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Bond investors who will be needed to reduce taxpayers’ role in U.S. mortgage lending have a new reason to stay away: the threat of outright confiscation by local governments.
A plan under consideration in San Bernardino County, California, would use a local government’s eminent domain authority to confiscate and write down mortgages for borrowers who are underwater on their loans, meaning they owe more than their houses are worth. The plan would raise borrowing costs and deter private lenders from returning to the $10 trillion mortgage market, according to bond buyers such as Pacific Investment Management Co. and AllianceBernstein LP.
“If you know that the county in which you make a loan could force you to sell it for less than it’s worth if it goes underwater, then the rate you will charge, in a free market system, would be a lot higher,” said Mike Canter, head of securitized assets at New York-based AllianceBernstein, which oversees about $400 billion.
About 11.4 million American borrowers -- 24 percent of homeowners with a mortgage -- were underwater as of March 31, according to Corelogic Inc., with prices down 34 percent from their July 2006 peak. In San Bernardino County, about 150,000 homeowners or half of all houses with a mortgage are underwater and the area’s economic struggles helped push the city of San Bernardino, the county seat, to decide to file for bankruptcy protection.
Private mortgage securities now fund less than 1 percent of new loans, down from more than a third before the housing market collapsed in 2007. The U.S. government currently backs about 90 percent of home loans, and politicians from both parties say they want to reduce that number.
Advocates of the San Bernardino eminent domain proposal, led by San Francisco entrepreneur Steven Gluckstern, argue it will fight neighborhood blight and help speed the pace of the housing market’s recovery from a six-year slump.
Confiscating the mortgages to reduce the principal for borrowers, while paying investors “fair value” for the loans, will stabilize home prices and thereby fuel issuance of private securities, said Gluckstern, whose company-provided biography describes him as an initial member of the national finance committee for President Barack Obama’s 2008 election and a former general manager of reinsurance operations at Warren Buffett’s Berkshire Hathaway Inc.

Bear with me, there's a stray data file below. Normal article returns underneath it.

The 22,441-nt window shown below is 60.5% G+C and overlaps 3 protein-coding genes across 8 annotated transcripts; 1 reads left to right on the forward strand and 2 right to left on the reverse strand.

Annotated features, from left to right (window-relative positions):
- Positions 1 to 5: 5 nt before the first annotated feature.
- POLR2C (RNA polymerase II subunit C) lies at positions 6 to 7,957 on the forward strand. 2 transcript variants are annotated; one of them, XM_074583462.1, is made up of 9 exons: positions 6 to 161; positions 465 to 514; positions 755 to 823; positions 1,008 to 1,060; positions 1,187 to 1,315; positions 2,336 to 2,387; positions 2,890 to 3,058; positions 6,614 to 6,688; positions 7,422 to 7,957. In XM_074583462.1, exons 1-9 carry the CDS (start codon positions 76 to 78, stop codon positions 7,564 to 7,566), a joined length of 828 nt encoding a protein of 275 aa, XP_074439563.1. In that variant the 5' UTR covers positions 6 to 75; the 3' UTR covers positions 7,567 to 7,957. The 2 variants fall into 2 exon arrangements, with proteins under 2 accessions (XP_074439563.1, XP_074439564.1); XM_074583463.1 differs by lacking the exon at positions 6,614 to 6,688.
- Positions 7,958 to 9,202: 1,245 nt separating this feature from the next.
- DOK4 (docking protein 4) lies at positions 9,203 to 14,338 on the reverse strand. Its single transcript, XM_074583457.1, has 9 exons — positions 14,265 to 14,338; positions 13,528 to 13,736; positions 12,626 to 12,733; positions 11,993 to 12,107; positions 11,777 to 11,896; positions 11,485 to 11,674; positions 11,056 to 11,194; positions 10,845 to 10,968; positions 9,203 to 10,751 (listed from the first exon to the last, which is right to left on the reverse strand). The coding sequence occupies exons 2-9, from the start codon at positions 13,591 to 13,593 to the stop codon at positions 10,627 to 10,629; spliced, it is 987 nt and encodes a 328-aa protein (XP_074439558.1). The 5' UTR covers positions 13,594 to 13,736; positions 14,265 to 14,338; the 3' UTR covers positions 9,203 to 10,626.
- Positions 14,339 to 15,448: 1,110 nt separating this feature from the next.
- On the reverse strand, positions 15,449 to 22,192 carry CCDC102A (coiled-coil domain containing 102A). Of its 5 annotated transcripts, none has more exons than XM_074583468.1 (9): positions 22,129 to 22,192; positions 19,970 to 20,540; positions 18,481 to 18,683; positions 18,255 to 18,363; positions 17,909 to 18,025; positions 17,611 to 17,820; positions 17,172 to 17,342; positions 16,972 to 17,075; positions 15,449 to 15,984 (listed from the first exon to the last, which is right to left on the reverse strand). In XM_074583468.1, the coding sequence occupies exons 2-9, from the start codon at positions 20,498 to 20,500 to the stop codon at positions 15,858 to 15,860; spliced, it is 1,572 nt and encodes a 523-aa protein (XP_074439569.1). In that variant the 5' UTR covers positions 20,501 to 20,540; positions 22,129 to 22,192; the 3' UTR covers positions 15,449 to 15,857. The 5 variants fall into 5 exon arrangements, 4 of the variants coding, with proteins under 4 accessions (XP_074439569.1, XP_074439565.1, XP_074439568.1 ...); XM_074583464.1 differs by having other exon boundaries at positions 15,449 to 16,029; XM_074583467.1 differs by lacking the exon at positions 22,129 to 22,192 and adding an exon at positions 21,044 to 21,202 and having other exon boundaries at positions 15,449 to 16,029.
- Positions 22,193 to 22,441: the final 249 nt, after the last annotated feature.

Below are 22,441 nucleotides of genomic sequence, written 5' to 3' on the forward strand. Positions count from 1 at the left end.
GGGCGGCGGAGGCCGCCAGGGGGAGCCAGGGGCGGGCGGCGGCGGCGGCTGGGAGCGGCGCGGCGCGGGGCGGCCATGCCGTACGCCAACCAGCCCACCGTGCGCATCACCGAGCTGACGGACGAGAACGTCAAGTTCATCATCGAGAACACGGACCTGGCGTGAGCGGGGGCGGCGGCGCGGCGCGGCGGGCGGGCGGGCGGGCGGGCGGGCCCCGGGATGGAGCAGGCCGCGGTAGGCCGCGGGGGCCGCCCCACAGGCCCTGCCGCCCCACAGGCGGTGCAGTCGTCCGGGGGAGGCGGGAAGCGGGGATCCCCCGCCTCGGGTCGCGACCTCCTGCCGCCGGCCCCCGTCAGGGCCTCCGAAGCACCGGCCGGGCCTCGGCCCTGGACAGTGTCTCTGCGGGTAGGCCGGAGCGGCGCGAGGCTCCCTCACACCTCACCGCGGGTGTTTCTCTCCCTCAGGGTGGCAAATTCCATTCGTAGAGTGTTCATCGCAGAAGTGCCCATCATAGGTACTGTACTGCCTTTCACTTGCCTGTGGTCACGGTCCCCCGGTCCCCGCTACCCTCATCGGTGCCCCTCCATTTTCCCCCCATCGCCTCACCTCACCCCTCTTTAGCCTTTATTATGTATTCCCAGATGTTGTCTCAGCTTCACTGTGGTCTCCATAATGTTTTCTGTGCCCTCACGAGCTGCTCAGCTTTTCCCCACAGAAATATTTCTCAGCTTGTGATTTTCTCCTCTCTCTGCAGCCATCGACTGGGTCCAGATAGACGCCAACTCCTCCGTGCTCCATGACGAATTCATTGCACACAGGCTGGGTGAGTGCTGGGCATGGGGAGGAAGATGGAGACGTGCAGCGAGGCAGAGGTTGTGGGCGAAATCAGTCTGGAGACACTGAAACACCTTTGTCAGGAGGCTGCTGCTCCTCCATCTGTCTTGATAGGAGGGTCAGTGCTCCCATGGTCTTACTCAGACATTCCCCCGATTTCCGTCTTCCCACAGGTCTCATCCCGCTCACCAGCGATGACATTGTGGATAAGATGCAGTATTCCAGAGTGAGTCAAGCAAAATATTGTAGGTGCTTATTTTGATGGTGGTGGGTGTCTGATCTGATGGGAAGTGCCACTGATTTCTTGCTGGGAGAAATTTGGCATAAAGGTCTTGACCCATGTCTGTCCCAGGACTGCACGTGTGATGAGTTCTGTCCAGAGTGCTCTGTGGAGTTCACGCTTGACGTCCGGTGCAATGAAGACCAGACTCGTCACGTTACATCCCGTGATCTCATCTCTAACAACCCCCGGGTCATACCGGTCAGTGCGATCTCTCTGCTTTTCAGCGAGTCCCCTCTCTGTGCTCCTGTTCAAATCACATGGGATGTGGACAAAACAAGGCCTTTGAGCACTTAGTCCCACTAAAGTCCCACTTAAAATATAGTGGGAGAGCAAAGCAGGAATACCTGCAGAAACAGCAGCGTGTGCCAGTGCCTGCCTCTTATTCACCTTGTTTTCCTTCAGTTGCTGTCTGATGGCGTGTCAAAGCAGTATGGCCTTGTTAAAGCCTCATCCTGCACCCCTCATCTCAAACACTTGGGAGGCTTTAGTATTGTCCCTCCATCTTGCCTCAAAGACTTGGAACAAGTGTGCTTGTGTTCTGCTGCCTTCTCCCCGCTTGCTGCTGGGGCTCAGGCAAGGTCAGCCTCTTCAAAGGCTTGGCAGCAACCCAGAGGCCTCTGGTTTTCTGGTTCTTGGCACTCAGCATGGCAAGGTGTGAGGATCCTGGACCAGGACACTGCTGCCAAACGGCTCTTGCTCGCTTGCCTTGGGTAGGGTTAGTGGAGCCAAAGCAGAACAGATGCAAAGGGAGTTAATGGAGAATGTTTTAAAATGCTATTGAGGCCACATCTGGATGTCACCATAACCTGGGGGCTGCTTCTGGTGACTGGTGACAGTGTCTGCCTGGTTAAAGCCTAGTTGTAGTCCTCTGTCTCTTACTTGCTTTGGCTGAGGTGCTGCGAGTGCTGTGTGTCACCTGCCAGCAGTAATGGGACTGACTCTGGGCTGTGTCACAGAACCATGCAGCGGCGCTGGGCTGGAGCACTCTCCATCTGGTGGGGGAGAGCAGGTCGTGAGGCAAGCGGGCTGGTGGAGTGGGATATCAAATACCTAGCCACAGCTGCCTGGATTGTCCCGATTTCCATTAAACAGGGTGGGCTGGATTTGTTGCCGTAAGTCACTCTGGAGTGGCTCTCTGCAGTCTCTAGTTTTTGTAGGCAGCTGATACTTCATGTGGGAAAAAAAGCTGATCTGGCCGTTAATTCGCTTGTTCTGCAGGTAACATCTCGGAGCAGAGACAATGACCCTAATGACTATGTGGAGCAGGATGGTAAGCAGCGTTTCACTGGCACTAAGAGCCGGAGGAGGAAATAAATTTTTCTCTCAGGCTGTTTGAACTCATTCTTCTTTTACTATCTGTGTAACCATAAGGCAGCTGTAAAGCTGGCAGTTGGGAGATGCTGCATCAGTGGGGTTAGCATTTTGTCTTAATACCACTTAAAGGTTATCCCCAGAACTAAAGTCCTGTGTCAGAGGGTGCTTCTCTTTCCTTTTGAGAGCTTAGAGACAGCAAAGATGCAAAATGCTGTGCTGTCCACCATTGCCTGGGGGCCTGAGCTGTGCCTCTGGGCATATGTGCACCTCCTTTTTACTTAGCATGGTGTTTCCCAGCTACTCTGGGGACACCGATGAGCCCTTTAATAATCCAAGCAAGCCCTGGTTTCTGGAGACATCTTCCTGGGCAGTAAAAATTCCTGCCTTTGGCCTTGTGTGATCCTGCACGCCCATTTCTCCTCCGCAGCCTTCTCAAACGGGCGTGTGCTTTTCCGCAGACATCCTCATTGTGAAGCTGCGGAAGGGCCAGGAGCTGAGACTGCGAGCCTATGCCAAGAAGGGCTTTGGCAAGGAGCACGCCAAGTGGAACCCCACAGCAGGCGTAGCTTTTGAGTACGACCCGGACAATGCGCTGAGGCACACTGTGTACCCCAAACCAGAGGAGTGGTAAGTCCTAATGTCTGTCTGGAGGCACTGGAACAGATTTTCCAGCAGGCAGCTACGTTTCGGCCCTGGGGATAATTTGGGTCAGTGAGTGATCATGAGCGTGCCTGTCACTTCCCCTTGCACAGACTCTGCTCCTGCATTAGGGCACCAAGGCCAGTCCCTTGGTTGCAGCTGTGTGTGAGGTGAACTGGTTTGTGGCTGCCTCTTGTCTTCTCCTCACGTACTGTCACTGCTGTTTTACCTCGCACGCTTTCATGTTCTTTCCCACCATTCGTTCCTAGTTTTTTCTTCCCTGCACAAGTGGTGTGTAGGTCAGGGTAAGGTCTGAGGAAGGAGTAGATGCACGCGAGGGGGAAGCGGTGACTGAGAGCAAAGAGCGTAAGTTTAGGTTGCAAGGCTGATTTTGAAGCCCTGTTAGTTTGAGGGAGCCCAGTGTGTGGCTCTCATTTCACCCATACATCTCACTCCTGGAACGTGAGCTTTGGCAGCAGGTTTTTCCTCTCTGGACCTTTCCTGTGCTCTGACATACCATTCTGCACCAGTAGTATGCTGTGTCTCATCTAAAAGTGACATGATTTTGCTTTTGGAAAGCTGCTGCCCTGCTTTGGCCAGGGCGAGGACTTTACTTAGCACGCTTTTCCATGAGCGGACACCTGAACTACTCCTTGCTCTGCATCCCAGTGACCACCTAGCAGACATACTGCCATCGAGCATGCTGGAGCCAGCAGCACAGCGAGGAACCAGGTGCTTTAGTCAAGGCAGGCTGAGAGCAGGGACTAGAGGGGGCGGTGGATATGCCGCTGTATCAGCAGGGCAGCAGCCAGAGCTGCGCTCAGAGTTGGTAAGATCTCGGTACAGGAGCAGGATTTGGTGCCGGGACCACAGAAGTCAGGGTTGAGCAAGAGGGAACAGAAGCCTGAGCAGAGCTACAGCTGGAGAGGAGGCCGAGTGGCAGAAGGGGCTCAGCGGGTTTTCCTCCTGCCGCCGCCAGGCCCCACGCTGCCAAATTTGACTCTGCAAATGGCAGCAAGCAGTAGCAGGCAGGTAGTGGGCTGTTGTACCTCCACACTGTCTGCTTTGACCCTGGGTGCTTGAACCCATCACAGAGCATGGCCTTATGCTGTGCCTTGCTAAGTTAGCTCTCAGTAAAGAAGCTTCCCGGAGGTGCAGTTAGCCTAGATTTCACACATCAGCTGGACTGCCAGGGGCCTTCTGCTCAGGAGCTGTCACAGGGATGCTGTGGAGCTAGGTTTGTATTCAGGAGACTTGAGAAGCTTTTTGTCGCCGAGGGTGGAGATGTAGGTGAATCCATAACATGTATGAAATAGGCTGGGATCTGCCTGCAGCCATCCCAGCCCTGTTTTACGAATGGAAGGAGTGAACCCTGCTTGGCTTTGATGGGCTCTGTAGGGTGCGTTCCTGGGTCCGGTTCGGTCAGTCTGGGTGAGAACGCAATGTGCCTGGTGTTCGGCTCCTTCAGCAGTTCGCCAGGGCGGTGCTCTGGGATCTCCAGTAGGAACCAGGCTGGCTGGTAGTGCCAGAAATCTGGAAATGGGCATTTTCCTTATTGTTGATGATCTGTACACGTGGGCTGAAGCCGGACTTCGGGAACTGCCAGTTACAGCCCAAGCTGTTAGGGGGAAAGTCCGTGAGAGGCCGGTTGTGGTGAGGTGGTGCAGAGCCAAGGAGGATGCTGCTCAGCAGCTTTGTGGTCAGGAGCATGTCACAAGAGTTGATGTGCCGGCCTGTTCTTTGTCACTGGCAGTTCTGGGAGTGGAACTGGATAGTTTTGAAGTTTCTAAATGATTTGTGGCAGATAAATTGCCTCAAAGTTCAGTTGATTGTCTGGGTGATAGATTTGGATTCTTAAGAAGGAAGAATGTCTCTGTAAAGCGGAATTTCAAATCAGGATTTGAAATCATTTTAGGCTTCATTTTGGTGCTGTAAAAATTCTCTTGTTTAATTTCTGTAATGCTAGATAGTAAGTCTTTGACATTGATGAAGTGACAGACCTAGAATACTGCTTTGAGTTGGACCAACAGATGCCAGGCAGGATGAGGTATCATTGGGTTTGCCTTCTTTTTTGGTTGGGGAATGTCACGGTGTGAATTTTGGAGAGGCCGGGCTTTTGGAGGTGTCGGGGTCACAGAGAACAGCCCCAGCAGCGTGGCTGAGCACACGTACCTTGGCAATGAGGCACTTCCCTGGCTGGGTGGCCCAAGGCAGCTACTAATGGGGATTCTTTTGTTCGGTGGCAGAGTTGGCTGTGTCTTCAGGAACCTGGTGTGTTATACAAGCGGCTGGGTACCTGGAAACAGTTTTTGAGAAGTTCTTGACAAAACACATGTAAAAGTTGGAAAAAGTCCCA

“In our view, this is helpful, not harmful,” Gluckstern, former co-owner of the National Hockey League’s New York Islanders and current chairman of Ivivi Health Sciences LLC., a medical technology company in San Francisco, said in a telephone interview. “There haven’t been very many good solutions to this in six years.”
San Bernardino officials last month approved an agreement that allows the county and the cities of Fontana and Ontario to create the program being pushed by Gluckerstern’s firm, San Francisco-based Mortgage Resolution Partners LLC, which targets only borrowers who have been making on-time payments and have loans held in mortgage bonds without government backing. The first organizational meeting of a so-called joint-powers authority was today.
Mortgage Resolution Partners would charge flat per-loan fees to the municipality for managing the program, and is seeking to line up financial backers that would fund the purchases and share profits when reworked loans get sold after refinancings with the municipalities. San Bernandino officials will award contracts only after public review, according to county Chief Executive Officer Gregory Devereaux.
Devereaux was elected chairman today of the joint powers authority set up to explore creating a so-called Homeownership Protection Program. Officials will next meet on August 16.
During a comment period at today’s hearing, Brenda Meyer, owner of Cozy Cabins Realty, said that the plan “may appear to be a solution on the surface but for every action there’s a reaction,” warning private lenders will abandon the county.
Tim Cameron of the Securities Industry and Financial Markets Association, whose members include asset managers overseeing more than $20 trillion, said that officials should remember pension plans and individual investors may be harmed. In addition, county residents will find it “harder or impossible to obtain credit” and need to bear the costs of “lengthy and expensive litigation with the holders of mortgage loans.”
Officials from the California Bankers Association, Inland Valley Association of Realtors, Association of Mortgage Investors and an individual county resident also spoke against the plan at the meeting.
The American Securitization Forum trade group separately told the San Bernardino County Board of Supervisors in a letter today that the idea will be “short-sighted and ultimately be counterproductive for the residents of San Bernardino County. Moreover, it would violate both the United States and California Constitutions.”
Governments across the U.S. and countries such as Great Britain and Canada have used the powers of eminent domain for centuries to condemn and seize property and compensate owners for their losses. The practice has been upheld by the U.S. Supreme Court in cases of a “legitimate public use,” according to Robert Hockett, a professor of law at Cornell University, who argued for extending the practice to condemn mortgages.
Gluckstern’s plan has gained support from Yale University professor Robert Shiller, co-creator of the S&P/Case-Shiller index of home prices. Shiller, who warned of the housing bubble before its collapse, argued in a New York Times op-ed that “we have to stop the wishful thinking that the problem will solve itself through a spontaneous rally in home prices.”
Origination of private-label loans, which accounted for about one-third of the mortgage market in the middle of the last decade, dried up in 2008 as defaults began to soar. The delinquency rate of private label loans peaked at 32.7 percent in August and fell to 30.6 percent as of May according to data compiled by Bloomberg.